1 Answer | Add Yours
Johnny Tremain had been the most valuable apprentice at the Laphams house and shop. After his hand is crippled in a terrible accident, he is no longer able to work at silversmithing, and loses his position as the leader of the others.
The accident that crippled Johnny was intentionally caused. Dove, a lazy dolt of a boy, is jealous of Johnny, who is so much more capable and willing as a worker and an artisan. Unwilling to work harder to improve himself, Dove chooses to improve his situation by bringing Johnny down. One Sunday, when Johnny, Dove, Dusty, and Mrs. Lapham are working feverishly to finish a very important job for the illustrious Mr. John Hancock, Johnny asks for a crucible, and Dove, knowing that it will not stand the heat of the furnace, hands him one with a crack in it. Dove thinks "it (will) just about serve Johnny Tremain right - after the insufferable way he (has) been bossing everybody - if the crucible (gives) way and the hot silver...spill(s) all over the top of the furnace", making Johnny "look like a fool". Sure enough, the crucible collapses, and when Johnny jumps towards the silver that is "running over the top of the furnace like spilled milk", he somehow slips, and his right hand comes down on the scalding metal, covering it "from wrist to fingertips".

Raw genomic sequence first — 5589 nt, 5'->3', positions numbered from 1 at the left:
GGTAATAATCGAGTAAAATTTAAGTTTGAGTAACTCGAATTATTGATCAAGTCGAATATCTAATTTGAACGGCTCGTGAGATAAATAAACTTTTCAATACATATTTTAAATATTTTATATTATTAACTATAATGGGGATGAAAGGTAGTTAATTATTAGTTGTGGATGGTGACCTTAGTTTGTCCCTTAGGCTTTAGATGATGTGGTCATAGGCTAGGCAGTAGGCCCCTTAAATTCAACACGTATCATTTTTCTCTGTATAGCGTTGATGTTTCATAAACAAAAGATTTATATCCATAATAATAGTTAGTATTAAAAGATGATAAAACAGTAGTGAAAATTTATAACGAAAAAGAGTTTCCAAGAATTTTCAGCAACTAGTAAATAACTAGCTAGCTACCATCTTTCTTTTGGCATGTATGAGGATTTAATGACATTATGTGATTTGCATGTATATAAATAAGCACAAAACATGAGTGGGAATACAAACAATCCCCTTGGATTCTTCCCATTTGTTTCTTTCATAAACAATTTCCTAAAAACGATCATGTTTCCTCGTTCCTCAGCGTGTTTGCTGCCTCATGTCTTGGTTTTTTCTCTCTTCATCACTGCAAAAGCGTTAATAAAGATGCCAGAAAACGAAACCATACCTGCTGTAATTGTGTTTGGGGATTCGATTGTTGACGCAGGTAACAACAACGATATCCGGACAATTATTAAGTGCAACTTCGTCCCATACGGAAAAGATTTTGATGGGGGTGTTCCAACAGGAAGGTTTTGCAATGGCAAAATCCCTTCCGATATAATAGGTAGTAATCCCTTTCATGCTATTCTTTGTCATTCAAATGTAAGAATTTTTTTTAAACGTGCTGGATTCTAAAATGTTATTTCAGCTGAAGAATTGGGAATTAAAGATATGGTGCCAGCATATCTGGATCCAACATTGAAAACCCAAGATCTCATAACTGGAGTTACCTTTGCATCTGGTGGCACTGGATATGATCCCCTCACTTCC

Mrs. Lapham does not want her husband to know that they had been working on the Sabbath, so instead of going for the doctor, she fetches the midwife, Gran' Hopper. Gran' Hopper is very skilled in midwifery and in treating children's diseases, but she is unfamiliar with how to handle an injury like Johnny's. She allows the hand to "draw together" as it heals, and Johnny is left crippled, his thumb and palm grown together. With such a handicap as this, Johnny is useless as a silversmith, and loses his place of prominence at the Lapham house (Chapter 4).
We’ve answered 318,994 questions. We can answer yours, too.Ask a question